Campgrounds: this option might cost you, but it is cheaper than staying in a hotel and might be safer than some areas in big cities.
24-hour Walmart: always call and check or inquire with the Walmart beforehand. Some may prohibit using their parking lot to sleep in, while others permit all vehicles including RVs.
Private property with permission: if you know someone who has private property you can get permission from them to sleep in your car overnight.
Truck stops: most truck stops are considered private property and allow overnight parking, but always follow the signs posted around the area.
24-hour retailers: some stores are known to allow their customers to park and sleep overnight in their parking lot. Call and ask permission from stores if there is no signage that clearly enables overnight parking.
Your own private property: you should not have a problem sleeping in your car on your own property. However, if you are parked on the street, make sure you are parked on the right side of the street and following all residential parking laws.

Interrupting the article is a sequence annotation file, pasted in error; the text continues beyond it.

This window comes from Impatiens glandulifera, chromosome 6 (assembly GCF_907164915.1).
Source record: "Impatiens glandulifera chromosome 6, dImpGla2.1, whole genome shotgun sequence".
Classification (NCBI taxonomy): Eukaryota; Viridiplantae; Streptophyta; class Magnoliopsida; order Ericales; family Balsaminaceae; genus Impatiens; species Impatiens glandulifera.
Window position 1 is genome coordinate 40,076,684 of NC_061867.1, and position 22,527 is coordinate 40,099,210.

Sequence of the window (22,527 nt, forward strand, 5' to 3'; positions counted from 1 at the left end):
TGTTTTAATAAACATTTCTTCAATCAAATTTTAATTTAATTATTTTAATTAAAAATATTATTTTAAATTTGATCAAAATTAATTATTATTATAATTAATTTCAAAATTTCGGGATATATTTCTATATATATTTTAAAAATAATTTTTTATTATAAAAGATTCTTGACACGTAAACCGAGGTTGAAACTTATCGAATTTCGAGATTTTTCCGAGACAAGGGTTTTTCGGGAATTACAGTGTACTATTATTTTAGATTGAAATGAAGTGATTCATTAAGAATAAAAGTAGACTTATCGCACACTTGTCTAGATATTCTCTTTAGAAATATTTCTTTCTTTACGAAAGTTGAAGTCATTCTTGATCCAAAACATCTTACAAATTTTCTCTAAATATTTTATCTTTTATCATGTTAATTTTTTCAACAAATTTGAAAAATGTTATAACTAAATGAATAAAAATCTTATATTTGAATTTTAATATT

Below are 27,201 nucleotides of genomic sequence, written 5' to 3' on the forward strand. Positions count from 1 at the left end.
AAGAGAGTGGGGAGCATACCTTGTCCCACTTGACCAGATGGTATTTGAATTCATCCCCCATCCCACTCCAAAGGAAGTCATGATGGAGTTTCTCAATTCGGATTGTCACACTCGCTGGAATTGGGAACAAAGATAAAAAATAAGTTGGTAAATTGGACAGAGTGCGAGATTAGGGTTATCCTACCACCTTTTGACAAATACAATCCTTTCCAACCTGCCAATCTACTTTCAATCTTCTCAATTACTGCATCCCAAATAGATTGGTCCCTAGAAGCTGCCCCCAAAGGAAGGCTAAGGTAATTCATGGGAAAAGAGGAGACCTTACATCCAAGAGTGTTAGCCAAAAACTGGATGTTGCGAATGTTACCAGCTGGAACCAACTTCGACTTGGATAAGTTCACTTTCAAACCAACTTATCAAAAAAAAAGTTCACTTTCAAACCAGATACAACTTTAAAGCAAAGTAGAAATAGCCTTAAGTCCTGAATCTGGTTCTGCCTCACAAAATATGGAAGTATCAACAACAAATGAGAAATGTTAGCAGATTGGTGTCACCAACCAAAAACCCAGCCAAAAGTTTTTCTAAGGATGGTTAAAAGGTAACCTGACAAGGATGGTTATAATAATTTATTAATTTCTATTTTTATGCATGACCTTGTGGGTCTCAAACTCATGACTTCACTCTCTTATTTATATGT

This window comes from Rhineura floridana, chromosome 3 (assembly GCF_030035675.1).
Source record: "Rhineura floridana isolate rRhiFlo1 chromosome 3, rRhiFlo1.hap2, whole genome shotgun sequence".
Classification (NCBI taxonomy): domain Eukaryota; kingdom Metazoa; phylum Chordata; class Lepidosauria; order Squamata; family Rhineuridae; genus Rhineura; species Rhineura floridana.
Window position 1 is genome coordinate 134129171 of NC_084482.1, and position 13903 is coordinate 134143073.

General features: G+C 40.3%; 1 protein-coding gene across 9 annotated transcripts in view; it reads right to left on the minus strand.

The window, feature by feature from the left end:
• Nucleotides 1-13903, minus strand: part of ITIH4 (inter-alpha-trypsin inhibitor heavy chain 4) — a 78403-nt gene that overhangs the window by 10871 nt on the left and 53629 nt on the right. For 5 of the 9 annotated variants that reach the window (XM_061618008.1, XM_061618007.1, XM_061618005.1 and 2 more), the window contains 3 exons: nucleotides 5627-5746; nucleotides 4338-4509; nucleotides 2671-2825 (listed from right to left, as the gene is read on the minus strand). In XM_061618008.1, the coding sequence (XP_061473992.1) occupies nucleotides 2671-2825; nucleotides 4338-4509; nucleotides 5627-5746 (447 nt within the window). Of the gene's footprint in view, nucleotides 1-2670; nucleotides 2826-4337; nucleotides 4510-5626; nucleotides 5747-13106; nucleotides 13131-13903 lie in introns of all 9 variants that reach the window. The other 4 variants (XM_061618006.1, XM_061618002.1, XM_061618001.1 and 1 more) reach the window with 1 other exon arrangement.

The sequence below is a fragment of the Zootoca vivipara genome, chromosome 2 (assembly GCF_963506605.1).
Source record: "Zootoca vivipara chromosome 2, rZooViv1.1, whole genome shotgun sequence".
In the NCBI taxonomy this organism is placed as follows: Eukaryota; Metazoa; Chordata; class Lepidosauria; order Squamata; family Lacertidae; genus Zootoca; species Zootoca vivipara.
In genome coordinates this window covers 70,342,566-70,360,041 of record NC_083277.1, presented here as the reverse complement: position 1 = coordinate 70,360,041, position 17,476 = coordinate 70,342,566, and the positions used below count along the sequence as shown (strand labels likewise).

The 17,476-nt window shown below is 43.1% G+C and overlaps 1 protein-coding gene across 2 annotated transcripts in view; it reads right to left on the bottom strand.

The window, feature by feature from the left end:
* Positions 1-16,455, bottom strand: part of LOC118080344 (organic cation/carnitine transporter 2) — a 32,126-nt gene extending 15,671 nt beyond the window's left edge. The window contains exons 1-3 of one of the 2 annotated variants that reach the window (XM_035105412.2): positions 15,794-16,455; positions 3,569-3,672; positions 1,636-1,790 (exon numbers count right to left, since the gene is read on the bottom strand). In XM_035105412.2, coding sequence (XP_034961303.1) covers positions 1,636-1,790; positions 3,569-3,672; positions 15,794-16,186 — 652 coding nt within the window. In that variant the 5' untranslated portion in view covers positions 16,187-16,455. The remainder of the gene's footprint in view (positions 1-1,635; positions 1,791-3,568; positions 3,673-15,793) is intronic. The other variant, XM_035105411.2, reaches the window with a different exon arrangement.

Where is it Illegal to Sleep in your Car?
City streets with signage indicating certain hours where your car cannot be parked
Shopping center parking lots, unless you have permission
On the side of a highway
On a business or residential road facing the wrong way
How Should I Appear if the Police Wake me up?
When you are not intoxicated and are searching for a place to sleep in your car, try your best to use common sense and determine whether there is any signage or bylaws that prohibit you from parking there overnight. If you are intoxicated, however, and your car is in a prohibited area, you will need to get a sober friend to move your car, or call a driving service who can get both you and your car home safe. Never drive while you are drunk to move your car anywhere, even if you plan on sleeping in it. If you have to deal with a ticket or towed car in the morning, that’s better than having your licence suspended for 90-days and/or having a criminal record.
In the event where police wake you up in your car, and you are sober, let them tell you why they are tapping on your window. It could be that they’re checking to make sure you are ok, or to tell you that you actually cannot park there. Be honest and tell them you just needed to get some sleep, and that you did your best to make sure you could park where you are. If you happen to be in an illegal spot, most of the time the police will let you know where you can go instead.
If you are intoxicated, on the other hand, and the police wake you up while you are sleeping in your car, you can be charged with having care or control of your vehicle. Try to sleep in the backseat or the passenger’s seat, and put your keys in your trunk. That way, police are less likely to charge you for having care or control of the vehicle while intoxicated.